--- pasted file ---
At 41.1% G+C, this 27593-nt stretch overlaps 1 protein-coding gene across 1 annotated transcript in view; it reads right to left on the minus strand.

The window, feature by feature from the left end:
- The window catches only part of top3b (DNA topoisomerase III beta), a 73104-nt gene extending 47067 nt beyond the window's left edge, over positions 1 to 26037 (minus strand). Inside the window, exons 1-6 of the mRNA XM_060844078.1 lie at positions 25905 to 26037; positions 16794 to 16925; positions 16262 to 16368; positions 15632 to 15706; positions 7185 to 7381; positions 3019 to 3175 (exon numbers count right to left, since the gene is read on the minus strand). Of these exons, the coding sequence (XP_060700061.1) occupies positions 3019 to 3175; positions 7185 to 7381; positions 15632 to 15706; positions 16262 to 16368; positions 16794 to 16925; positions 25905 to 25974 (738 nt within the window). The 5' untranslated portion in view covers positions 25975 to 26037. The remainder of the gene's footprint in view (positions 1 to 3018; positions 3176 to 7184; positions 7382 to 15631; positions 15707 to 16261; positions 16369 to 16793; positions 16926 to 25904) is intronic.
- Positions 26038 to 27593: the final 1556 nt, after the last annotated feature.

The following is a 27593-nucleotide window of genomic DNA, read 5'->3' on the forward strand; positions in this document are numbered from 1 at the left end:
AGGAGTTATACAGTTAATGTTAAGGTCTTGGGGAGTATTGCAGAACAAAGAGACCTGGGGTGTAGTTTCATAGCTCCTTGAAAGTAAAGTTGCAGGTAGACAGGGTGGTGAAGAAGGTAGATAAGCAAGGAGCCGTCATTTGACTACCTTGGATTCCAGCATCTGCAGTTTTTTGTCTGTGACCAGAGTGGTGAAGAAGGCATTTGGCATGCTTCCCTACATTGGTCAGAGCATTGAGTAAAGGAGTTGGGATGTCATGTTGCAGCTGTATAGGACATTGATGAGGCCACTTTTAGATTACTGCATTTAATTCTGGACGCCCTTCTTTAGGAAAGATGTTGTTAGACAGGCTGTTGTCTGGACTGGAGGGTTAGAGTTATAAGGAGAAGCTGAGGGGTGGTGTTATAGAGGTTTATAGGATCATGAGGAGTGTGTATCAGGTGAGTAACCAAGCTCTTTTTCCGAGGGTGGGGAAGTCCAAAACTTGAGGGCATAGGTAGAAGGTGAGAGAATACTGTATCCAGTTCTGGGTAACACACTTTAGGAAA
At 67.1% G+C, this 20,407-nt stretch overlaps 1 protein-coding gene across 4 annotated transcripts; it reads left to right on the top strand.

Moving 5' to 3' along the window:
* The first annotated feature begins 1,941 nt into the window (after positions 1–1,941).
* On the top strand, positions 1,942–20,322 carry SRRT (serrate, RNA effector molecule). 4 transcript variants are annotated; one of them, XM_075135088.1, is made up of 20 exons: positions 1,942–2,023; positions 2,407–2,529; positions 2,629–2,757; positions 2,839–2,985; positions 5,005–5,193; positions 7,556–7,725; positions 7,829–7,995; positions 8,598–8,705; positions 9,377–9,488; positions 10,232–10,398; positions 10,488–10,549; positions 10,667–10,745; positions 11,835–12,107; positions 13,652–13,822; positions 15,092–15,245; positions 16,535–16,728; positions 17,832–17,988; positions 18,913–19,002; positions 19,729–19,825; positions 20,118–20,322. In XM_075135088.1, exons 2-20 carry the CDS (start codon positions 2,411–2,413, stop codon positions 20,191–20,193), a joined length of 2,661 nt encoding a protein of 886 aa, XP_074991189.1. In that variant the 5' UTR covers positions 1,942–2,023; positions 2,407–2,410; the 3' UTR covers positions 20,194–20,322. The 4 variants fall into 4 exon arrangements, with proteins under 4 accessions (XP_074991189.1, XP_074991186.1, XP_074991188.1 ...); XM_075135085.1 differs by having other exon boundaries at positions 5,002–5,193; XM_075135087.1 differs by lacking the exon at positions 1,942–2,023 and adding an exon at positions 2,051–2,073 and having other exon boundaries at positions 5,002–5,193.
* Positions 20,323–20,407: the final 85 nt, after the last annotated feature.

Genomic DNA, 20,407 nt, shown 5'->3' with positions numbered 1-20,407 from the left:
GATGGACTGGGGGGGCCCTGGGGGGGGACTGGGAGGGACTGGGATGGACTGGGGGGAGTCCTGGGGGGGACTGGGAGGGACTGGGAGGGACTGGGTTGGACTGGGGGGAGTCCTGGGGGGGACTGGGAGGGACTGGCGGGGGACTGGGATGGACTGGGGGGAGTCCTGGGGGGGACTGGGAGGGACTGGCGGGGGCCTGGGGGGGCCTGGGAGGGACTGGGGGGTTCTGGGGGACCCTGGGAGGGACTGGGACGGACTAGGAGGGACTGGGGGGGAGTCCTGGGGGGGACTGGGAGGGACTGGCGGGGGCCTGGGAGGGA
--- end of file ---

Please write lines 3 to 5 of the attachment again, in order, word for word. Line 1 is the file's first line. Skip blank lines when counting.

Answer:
- The window catches only part of top3b (DNA topoisomerase III beta), a 73104-nt gene extending 47067 nt beyond the window's left edge, over positions 1 to 26037 (minus strand). Inside the window, exons 1-6 of the mRNA XM_060844078.1 lie at positions 25905 to 26037; positions 16794 to 16925; positions 16262 to 16368; positions 15632 to 15706; positions 7185 to 7381; positions 3019 to 3175 (exon numbers count right to left, since the gene is read on the minus strand). Of these exons, the coding sequence (XP_060700061.1) occupies positions 3019 to 3175; positions 7185 to 7381; positions 15632 to 15706; positions 16262 to 16368; positions 16794 to 16925; positions 25905 to 25974 (738 nt within the window). The 5' untranslated portion in view covers positions 25975 to 26037. The remainder of the gene's footprint in view (positions 1 to 3018; positions 3176 to 7184; positions 7382 to 15631; positions 15707 to 16261; positions 16369 to 16793; positions 16926 to 25904) is intronic.
- Positions 26038 to 27593: the final 1556 nt, after the last annotated feature.

The following is a 27593-nucleotide window of genomic DNA, read 5'->3' on the forward strand; positions in this document are numbered from 1 at the left end: